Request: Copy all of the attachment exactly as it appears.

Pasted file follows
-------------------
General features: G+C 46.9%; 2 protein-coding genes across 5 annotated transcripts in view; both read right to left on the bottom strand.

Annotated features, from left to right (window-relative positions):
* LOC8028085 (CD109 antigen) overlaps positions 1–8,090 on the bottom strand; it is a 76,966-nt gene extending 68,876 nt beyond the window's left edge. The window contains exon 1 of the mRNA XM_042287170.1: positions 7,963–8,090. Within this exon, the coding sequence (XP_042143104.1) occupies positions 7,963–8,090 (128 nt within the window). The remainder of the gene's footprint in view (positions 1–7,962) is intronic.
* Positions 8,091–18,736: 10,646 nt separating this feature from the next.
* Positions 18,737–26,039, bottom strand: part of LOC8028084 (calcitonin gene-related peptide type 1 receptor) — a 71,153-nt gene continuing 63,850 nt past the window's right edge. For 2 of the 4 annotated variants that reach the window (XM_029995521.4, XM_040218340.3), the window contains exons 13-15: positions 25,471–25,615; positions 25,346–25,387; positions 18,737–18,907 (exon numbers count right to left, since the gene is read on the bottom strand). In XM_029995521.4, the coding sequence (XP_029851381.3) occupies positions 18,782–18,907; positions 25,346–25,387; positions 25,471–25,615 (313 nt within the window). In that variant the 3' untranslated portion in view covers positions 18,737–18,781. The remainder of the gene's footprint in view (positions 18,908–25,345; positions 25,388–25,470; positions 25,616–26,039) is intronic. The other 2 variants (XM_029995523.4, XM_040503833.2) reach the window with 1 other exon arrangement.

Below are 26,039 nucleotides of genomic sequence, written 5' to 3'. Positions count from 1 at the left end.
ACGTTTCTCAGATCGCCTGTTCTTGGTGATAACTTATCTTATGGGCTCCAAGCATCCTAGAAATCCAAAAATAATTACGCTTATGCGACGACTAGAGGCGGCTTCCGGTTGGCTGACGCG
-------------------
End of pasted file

General features: G+C 46.9%; 2 protein-coding genes across 5 annotated transcripts in view; both read right to left on the bottom strand.

Annotated features, from left to right (window-relative positions):
* LOC8028085 (CD109 antigen) overlaps positions 1–8,090 on the bottom strand; it is a 76,966-nt gene extending 68,876 nt beyond the window's left edge. The window contains exon 1 of the mRNA XM_042287170.1: positions 7,963–8,090. Within this exon, the coding sequence (XP_042143104.1) occupies positions 7,963–8,090 (128 nt within the window). The remainder of the gene's footprint in view (positions 1–7,962) is intronic.
* Positions 8,091–18,736: 10,646 nt separating this feature from the next.
* Positions 18,737–26,039, bottom strand: part of LOC8028084 (calcitonin gene-related peptide type 1 receptor) — a 71,153-nt gene continuing 63,850 nt past the window's right edge. For 2 of the 4 annotated variants that reach the window (XM_029995521.4, XM_040218340.3), the window contains exons 13-15: positions 25,471–25,615; positions 25,346–25,387; positions 18,737–18,907 (exon numbers count right to left, since the gene is read on the bottom strand). In XM_029995521.4, the coding sequence (XP_029851381.3) occupies positions 18,782–18,907; positions 25,346–25,387; positions 25,471–25,615 (313 nt within the window). In that variant the 3' untranslated portion in view covers positions 18,737–18,781. The remainder of the gene's footprint in view (positions 18,908–25,345; positions 25,388–25,470; positions 25,616–26,039) is intronic. The other 2 variants (XM_029995523.4, XM_040503833.2) reach the window with 1 other exon arrangement.

Below are 26,039 nucleotides of genomic sequence, written 5' to 3'. Positions count from 1 at the left end.
ACGTTTCTCAGATCGCCTGTTCTTGGTGATAACTTATCTTATGGGCTCCAAGCATCCTAGAAATCCAAAAATAATTACGCTTATGCGACGACTAGAGGCGGCTTCCGGTTGGCTGACGCG